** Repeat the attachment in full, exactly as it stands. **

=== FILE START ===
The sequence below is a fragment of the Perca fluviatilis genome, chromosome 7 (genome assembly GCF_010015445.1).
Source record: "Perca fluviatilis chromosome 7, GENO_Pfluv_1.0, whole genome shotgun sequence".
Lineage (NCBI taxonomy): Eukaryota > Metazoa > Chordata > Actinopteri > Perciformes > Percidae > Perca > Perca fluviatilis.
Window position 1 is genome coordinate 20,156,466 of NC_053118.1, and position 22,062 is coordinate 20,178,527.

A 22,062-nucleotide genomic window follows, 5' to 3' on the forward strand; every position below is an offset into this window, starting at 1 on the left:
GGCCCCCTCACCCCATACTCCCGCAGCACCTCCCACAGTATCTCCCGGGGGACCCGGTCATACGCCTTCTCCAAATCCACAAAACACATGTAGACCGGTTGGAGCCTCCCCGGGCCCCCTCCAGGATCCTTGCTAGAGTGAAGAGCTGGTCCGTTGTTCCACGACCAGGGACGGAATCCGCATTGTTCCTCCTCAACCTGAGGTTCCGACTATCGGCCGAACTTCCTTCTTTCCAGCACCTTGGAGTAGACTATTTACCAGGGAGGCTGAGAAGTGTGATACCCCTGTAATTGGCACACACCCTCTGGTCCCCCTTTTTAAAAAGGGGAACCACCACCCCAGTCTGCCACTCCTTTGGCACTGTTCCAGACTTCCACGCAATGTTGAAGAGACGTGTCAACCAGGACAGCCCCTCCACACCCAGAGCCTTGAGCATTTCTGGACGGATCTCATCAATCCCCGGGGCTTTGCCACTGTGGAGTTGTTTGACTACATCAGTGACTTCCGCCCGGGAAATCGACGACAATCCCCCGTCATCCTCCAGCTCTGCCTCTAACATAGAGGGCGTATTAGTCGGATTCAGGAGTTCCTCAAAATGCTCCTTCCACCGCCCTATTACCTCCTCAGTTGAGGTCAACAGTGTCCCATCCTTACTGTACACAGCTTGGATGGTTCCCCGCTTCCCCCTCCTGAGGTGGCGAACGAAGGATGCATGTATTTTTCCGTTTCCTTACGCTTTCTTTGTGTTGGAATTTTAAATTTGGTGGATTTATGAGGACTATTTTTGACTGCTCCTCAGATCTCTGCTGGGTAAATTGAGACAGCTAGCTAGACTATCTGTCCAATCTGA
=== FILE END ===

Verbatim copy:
The sequence below is a fragment of the Perca fluviatilis genome, chromosome 7 (genome assembly GCF_010015445.1).
Source record: "Perca fluviatilis chromosome 7, GENO_Pfluv_1.0, whole genome shotgun sequence".
Lineage (NCBI taxonomy): Eukaryota > Metazoa > Chordata > Actinopteri > Perciformes > Percidae > Perca > Perca fluviatilis.
Window position 1 is genome coordinate 20,156,466 of NC_053118.1, and position 22,062 is coordinate 20,178,527.

A 22,062-nucleotide genomic window follows, 5' to 3' on the forward strand; every position below is an offset into this window, starting at 1 on the left:
GGCCCCCTCACCCCATACTCCCGCAGCACCTCCCACAGTATCTCCCGGGGGACCCGGTCATACGCCTTCTCCAAATCCACAAAACACATGTAGACCGGTTGGAGCCTCCCCGGGCCCCCTCCAGGATCCTTGCTAGAGTGAAGAGCTGGTCCGTTGTTCCACGACCAGGGACGGAATCCGCATTGTTCCTCCTCAACCTGAGGTTCCGACTATCGGCCGAACTTCCTTCTTTCCAGCACCTTGGAGTAGACTATTTACCAGGGAGGCTGAGAAGTGTGATACCCCTGTAATTGGCACACACCCTCTGGTCCCCCTTTTTAAAAAGGGGAACCACCACCCCAGTCTGCCACTCCTTTGGCACTGTTCCAGACTTCCACGCAATGTTGAAGAGACGTGTCAACCAGGACAGCCCCTCCACACCCAGAGCCTTGAGCATTTCTGGACGGATCTCATCAATCCCCGGGGCTTTGCCACTGTGGAGTTGTTTGACTACATCAGTGACTTCCGCCCGGGAAATCGACGACAATCCCCCGTCATCCTCCAGCTCTGCCTCTAACATAGAGGGCGTATTAGTCGGATTCAGGAGTTCCTCAAAATGCTCCTTCCACCGCCCTATTACCTCCTCAGTTGAGGTCAACAGTGTCCCATCCTTACTGTACACAGCTTGGATGGTTCCCCGCTTCCCCCTCCTGAGGTGGCGAACGAAGGATGCATGTATTTTTCCGTTTCCTTACGCTTTCTTTGTGTTGGAATTTTAAATTTGGTGGATTTATGAGGACTATTTTTGACTGCTCCTCAGATCTCTGCTGGGTAAATTGAGACAGCTAGCTAGACTATCTGTCCAATCTGA